We have been coming here with these very questions for more than ten years now. Some of us have been arrested, a few of us imprisoned, pressing for answers. In the meantime, like a pestilence, the drones here and around the world have only multiplied and grown more lethal, swarming and harassing, not resolving any conflict but making peace only more elusive. In Ukraine today, Turkish-made TB-2 drones are in the fight on Ukraine’s side and Russia is deploying Iranian-made Shahed 136 drones, in a conflict that threatens to escalate into a nuclear war.
We have been invited here to protest drones, but this month is the 60th anniversary of the Cuban Missile Crisis, and it is fitting that we mark that occasion here today. The 20th Attack Squadron here is actually a geographically separated unit of the 432nd Air Expeditionary Wing of Creech Air Force Base in Nevada. Whiteman is home to the B-2 “Spirit” stealth bomber and the 509th Bomber Wing, keeping at least 136 nuclear bombs at the ready. “Execute Nuclear Operations and Global Strike … Anytime, Anywhere!” is the 509th’s mission statement.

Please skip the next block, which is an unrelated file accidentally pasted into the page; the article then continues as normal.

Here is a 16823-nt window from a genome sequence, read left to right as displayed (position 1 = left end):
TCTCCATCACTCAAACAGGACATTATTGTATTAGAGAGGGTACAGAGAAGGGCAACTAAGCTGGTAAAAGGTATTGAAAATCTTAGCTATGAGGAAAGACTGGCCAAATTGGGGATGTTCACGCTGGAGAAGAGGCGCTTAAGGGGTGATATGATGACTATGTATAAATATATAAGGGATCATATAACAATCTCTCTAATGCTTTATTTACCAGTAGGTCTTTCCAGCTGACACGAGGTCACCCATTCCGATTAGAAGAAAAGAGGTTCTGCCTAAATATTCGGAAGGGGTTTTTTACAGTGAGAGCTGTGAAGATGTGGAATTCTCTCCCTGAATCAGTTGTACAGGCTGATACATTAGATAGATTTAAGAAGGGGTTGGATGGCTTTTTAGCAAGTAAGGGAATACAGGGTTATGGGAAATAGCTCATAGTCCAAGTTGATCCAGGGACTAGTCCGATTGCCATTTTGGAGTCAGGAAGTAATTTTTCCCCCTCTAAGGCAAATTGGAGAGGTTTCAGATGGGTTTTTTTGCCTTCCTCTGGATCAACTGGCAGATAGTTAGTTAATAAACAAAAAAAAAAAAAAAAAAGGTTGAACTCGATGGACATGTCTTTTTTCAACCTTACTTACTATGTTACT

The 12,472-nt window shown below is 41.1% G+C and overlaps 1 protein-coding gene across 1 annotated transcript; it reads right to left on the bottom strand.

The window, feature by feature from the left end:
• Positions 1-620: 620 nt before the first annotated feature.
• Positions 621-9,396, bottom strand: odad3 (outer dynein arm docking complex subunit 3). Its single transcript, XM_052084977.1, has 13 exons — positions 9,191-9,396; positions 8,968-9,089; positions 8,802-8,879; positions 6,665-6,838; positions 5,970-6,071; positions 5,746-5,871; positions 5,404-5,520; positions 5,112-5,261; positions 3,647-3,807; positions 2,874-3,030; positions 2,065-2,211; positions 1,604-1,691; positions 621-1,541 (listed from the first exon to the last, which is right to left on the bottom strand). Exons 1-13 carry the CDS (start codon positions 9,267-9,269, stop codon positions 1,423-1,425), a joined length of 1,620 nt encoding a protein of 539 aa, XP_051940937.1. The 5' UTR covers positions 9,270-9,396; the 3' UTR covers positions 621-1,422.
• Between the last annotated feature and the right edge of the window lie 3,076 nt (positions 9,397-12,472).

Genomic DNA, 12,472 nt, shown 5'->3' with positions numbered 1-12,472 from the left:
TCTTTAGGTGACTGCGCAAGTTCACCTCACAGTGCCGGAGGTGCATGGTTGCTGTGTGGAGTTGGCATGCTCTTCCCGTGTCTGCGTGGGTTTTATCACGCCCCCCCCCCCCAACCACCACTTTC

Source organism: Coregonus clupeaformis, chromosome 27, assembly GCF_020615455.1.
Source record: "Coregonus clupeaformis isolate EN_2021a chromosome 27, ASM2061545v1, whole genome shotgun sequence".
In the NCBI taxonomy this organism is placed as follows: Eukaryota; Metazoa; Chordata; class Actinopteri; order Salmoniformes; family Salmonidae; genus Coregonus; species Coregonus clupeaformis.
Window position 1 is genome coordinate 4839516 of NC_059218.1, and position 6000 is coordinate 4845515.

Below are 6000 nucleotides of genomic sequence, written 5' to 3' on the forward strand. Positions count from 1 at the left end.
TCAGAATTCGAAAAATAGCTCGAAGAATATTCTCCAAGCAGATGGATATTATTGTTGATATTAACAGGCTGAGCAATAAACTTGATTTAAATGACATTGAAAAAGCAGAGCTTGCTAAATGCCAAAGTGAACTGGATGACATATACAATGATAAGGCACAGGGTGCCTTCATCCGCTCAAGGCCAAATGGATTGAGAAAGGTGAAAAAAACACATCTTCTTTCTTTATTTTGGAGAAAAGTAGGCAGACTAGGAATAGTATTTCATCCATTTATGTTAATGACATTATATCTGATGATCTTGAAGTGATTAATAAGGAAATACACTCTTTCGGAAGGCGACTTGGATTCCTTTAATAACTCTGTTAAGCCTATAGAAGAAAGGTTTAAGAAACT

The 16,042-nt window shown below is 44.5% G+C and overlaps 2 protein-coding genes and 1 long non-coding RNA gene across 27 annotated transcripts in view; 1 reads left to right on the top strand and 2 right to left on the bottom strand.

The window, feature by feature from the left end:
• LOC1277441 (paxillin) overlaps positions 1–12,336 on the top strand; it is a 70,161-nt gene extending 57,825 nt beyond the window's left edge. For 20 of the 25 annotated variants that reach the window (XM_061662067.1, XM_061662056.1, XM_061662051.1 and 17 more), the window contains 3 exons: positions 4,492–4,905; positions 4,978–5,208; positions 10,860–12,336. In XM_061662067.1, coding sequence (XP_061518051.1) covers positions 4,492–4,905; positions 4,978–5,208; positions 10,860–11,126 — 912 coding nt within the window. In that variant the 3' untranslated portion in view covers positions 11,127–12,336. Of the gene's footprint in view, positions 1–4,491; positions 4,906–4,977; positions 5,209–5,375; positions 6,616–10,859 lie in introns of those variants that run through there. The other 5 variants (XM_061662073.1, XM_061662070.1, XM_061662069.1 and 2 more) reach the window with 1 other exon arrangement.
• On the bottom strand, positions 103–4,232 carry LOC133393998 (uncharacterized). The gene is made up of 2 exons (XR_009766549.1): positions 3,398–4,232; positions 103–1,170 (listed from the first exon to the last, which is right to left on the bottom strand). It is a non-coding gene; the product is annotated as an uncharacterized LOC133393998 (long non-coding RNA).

Vladimir Putin’s threat to use nuclear weapons if Russian territory is attacked is dangerous, irresponsible, and it is indefensible. Even used as a bluff, such a threat itself is a crime against humanity. Never before has any nation threatened first use of nuclear weapons. None except for the United States, which has breathed that existential threat every day for decades. Ever since Hiroshima until now, the US has been the only nation to hold a first-use policy. The latest iteration of this threat, the 2022 Nuclear Posture Review and Missile Defense Review, says, “The United States would only consider the use of nuclear weapons in extreme circumstances to defend the vital interests of the United States or its allies and partners.”